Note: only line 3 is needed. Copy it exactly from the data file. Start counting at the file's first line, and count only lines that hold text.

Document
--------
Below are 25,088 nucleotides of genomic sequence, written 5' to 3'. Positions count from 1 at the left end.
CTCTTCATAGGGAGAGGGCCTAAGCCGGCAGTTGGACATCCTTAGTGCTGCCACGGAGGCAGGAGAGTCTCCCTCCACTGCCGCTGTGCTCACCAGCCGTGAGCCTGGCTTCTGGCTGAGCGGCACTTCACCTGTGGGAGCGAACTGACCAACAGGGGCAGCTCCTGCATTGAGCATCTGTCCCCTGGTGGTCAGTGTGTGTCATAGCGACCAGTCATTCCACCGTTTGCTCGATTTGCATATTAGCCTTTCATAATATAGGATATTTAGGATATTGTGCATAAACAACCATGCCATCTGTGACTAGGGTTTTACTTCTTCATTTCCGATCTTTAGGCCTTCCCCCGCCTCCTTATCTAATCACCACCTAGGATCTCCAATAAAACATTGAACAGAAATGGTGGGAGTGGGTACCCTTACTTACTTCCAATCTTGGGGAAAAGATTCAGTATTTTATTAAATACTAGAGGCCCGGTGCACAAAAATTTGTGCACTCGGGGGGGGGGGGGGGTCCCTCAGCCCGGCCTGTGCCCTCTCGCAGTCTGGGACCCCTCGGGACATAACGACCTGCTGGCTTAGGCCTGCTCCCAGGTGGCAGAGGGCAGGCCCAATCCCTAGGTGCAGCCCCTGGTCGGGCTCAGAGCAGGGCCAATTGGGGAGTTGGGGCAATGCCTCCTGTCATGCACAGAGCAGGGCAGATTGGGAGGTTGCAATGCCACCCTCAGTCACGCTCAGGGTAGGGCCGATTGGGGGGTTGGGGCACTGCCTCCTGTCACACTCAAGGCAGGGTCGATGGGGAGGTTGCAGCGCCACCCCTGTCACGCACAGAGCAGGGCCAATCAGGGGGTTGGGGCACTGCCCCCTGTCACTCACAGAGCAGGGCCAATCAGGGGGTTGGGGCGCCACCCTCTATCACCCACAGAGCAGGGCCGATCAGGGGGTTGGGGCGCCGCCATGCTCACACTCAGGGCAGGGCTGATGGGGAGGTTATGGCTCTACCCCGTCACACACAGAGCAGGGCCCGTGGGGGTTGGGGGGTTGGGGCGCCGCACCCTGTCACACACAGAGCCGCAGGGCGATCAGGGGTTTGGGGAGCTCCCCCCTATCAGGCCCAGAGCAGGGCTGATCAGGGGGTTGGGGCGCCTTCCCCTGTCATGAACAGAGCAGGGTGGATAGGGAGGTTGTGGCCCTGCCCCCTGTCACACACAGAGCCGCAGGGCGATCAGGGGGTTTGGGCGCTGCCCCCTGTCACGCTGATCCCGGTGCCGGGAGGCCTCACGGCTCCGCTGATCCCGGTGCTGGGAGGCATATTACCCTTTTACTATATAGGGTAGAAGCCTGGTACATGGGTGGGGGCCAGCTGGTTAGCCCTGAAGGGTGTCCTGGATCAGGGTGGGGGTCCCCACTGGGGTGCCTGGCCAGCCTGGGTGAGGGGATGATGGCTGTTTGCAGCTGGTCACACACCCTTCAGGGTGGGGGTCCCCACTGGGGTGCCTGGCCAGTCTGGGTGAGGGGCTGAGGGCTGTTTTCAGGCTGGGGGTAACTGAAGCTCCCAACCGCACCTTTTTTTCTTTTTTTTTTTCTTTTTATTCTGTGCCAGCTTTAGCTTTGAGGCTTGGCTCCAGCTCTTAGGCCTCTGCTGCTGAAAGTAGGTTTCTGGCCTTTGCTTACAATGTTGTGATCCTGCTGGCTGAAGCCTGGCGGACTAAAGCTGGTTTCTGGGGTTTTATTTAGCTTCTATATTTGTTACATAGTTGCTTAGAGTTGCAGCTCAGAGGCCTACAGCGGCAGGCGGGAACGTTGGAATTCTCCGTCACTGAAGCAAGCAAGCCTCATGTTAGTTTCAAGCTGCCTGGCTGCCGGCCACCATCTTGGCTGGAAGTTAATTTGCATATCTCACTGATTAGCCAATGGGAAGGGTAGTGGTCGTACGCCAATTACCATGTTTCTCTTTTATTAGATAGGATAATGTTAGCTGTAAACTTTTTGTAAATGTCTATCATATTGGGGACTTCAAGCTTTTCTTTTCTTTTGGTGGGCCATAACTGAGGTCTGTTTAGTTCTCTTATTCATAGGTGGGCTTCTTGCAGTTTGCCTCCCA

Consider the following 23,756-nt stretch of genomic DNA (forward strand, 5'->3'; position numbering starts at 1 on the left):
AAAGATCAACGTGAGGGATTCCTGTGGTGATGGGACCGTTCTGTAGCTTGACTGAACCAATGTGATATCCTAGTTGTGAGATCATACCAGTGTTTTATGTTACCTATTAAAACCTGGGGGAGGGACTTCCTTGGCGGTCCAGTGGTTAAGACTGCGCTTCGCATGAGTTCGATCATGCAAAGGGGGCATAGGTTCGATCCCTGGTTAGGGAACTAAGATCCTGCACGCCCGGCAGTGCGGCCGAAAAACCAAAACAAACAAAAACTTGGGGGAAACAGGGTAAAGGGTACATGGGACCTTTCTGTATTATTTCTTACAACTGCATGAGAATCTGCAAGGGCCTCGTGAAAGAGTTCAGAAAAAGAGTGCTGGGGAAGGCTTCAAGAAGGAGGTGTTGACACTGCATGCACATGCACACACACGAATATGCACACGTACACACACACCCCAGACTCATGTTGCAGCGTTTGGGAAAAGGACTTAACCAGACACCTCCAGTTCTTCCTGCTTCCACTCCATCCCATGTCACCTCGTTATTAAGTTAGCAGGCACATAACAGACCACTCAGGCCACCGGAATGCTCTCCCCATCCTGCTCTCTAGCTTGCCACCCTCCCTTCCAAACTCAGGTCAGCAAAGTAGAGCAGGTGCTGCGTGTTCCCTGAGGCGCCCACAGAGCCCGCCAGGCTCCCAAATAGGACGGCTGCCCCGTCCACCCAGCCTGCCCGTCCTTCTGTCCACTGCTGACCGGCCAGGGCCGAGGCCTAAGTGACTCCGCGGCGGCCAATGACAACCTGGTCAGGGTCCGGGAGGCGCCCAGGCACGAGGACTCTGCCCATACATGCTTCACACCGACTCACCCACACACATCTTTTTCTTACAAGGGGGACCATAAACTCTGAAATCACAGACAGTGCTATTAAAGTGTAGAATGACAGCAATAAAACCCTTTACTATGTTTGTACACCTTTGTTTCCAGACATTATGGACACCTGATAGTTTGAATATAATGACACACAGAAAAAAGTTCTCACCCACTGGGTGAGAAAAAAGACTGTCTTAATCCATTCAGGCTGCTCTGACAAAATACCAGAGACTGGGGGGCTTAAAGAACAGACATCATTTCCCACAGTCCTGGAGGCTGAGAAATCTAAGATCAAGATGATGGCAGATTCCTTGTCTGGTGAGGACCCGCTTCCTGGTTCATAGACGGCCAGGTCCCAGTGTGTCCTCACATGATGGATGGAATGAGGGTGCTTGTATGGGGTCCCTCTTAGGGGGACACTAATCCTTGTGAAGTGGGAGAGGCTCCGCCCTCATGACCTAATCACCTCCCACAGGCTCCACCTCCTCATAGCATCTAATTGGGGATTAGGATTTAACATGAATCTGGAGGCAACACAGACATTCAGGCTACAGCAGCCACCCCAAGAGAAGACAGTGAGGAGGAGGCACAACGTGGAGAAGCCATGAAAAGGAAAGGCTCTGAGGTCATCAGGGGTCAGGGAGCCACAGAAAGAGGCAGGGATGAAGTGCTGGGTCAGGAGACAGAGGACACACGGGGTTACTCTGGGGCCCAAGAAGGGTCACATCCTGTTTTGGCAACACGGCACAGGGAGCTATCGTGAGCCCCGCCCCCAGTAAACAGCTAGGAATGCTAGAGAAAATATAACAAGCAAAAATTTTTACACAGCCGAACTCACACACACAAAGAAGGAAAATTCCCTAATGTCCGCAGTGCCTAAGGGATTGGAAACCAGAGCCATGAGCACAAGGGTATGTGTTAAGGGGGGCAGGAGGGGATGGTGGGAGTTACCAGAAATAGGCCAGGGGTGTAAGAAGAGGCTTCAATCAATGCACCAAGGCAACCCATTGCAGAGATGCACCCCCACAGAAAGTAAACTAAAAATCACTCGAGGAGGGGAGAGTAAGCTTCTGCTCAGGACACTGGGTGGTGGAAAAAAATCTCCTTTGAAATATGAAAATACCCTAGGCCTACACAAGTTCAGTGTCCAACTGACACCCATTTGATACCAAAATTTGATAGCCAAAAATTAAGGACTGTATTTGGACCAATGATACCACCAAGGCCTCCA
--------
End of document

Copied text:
Consider the following 23,756-nt stretch of genomic DNA (forward strand, 5'->3'; position numbering starts at 1 on the left):